Standing on the elevated viewpoint of the Dona Paula beach in Goa, surrounded by hundreds of tourists, I felt lonely. There are so many people, people and people, and yet not many whom we can hug and say, “I love you.” People jostled each other all around me. I was watching the solitary figure in the sea far below the elevated viewpoint. A boy (or a grown up man, I couldn’t be sure) was catching fish standing on a rock in the sea. He waited and waited. A long time passed. I waited and watched. For a fish to bite the bait.
I had to leave the boy and the beach heeding the call of my duty; I am a fish that is inescapably hooked to a bait. The boy’s image continues to haunt my imagination. Aren’t most of us similar to that solitary figure, I wonder. There are people and people all around. Yet we are alone!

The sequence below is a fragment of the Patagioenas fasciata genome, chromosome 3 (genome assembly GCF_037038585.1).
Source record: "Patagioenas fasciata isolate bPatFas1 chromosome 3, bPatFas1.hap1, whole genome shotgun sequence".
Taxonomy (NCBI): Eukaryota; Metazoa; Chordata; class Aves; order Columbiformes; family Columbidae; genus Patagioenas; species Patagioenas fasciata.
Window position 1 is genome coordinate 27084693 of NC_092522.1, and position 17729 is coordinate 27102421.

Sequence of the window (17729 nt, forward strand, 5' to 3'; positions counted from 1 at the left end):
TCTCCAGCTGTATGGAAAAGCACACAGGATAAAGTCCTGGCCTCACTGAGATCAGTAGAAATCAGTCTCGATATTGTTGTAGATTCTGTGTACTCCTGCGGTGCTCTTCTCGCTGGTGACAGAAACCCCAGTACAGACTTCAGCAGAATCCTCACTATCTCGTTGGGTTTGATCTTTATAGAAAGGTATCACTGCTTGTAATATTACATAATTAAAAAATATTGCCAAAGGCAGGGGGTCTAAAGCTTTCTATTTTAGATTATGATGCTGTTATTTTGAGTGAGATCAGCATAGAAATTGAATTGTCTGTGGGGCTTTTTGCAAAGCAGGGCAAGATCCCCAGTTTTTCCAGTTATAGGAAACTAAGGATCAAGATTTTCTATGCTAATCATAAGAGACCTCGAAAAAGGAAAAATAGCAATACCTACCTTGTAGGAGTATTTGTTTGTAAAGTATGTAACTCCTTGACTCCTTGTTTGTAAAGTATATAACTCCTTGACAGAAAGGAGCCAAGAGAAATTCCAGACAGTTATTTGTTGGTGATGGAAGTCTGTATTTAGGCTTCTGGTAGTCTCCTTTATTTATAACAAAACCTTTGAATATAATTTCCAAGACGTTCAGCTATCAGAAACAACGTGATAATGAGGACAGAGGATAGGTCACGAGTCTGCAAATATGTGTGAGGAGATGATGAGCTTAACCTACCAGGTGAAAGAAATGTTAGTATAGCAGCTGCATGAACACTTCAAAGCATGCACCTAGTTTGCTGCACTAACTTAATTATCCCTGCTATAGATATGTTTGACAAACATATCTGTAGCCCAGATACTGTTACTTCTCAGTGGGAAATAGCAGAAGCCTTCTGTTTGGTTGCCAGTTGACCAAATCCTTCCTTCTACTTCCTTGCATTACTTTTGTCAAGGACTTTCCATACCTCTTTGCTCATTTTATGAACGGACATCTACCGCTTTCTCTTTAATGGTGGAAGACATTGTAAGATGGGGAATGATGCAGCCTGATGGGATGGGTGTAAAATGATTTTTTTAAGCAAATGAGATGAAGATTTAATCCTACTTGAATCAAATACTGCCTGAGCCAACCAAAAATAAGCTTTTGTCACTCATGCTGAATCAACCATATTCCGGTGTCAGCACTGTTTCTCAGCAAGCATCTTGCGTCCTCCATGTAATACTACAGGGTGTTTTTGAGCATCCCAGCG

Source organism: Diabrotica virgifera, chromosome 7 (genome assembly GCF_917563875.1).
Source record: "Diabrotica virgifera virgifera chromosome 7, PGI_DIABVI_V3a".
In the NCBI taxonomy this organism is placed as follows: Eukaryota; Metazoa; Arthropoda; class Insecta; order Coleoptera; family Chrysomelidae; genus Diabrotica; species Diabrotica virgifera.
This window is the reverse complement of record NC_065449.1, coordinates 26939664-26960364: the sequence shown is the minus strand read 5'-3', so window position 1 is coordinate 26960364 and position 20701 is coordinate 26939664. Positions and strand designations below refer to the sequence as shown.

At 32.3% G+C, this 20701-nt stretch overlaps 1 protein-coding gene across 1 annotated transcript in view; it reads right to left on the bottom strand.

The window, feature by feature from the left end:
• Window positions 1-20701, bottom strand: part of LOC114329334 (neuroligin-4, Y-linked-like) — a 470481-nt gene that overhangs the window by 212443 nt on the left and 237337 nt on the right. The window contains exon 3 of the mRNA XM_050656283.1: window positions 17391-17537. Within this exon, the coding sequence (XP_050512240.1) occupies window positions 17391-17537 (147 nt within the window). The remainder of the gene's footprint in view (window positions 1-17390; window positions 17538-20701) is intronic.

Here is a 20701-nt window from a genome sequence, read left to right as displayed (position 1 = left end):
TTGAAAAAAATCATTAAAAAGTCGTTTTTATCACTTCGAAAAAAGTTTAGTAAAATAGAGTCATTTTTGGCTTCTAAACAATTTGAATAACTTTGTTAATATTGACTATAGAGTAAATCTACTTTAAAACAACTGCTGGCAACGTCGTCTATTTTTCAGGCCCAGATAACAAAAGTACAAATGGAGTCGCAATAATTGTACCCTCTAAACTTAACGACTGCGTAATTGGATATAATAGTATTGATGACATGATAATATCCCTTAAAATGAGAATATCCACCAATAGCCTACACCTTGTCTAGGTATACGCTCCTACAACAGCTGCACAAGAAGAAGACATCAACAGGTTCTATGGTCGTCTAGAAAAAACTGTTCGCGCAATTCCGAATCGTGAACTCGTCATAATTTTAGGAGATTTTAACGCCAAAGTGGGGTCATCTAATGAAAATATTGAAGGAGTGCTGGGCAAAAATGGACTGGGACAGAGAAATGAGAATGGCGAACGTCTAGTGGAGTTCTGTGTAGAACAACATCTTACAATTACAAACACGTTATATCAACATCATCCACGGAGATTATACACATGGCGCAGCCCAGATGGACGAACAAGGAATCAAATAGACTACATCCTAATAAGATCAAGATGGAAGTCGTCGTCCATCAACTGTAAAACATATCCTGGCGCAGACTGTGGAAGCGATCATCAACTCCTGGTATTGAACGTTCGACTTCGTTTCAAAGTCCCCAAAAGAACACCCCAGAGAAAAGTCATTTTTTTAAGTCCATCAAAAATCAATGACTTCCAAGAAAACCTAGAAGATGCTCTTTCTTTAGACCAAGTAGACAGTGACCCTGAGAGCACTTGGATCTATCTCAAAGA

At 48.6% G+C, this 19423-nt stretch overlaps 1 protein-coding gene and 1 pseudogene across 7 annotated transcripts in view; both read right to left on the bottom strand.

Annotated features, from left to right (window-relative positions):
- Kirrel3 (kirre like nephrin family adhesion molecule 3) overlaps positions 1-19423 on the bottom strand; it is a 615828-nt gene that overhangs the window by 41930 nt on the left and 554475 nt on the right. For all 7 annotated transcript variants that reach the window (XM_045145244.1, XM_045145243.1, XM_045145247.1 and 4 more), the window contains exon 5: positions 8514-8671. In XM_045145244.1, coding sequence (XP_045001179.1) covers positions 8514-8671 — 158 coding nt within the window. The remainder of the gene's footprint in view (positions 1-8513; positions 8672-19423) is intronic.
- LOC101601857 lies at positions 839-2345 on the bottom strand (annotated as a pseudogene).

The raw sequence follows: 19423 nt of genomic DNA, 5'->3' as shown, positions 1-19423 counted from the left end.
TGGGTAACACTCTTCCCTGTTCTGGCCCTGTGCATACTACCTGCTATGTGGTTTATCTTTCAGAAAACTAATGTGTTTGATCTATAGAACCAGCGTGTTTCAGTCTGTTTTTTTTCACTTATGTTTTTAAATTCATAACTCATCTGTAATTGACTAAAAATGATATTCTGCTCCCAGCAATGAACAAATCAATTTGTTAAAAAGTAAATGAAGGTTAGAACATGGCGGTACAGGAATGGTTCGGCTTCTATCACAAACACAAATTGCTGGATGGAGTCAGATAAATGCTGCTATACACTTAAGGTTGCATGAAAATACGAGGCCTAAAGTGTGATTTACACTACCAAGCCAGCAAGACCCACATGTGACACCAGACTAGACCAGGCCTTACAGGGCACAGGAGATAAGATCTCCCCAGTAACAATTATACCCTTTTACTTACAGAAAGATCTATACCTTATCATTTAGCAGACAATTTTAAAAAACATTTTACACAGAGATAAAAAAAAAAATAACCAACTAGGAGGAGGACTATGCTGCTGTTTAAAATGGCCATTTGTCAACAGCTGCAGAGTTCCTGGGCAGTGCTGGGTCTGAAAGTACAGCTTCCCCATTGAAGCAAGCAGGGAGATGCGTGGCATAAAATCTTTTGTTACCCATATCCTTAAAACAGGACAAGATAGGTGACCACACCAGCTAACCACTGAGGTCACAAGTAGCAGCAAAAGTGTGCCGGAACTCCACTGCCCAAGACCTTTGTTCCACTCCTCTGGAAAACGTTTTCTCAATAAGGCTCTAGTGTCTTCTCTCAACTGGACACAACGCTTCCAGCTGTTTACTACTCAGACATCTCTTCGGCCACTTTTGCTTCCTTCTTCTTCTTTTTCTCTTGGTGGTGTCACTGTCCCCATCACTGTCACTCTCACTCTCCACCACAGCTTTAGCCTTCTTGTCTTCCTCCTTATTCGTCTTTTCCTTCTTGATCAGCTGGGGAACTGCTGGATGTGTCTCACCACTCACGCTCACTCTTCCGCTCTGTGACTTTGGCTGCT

I was one of the four teachers who took a group of students on a tour of Mumbai and Goa. Goa fascinated me with its laid back appearance. It appeared to be a very relaxed city in spite of the hundreds or thousands of tourists who hurry along its streets day and night. The contrast with Delhi, where I live, was too obvious.
The beaches welcome you seductively. Pimps accost you on and off promising an hour in paradise. All along the way to the beaches there are shops and shops, an endless number of them, that offer bottled up intoxication. Perhaps, the whole of Goa is a bottled up intoxication, I thought. There is an air of resignation to some unpleasant but unavoidable destiny on the faces of the people of Goa. Is the boy in the ocean, standing all alone amid the waves, a symbol of the people of the place?
I liked Goa because of the apparent mystery that envelopes it. I wish to explore it more. At my own leisure.
In the meanwhile here are some pictures from Goa.
|A view from the Aguada Fort|
|Another view from the Aguada Fort|
|Yet another view from the same fort|
|Some of my students on Calangute beach|
|Mingling of cultures at the Bom Jesus Basilica|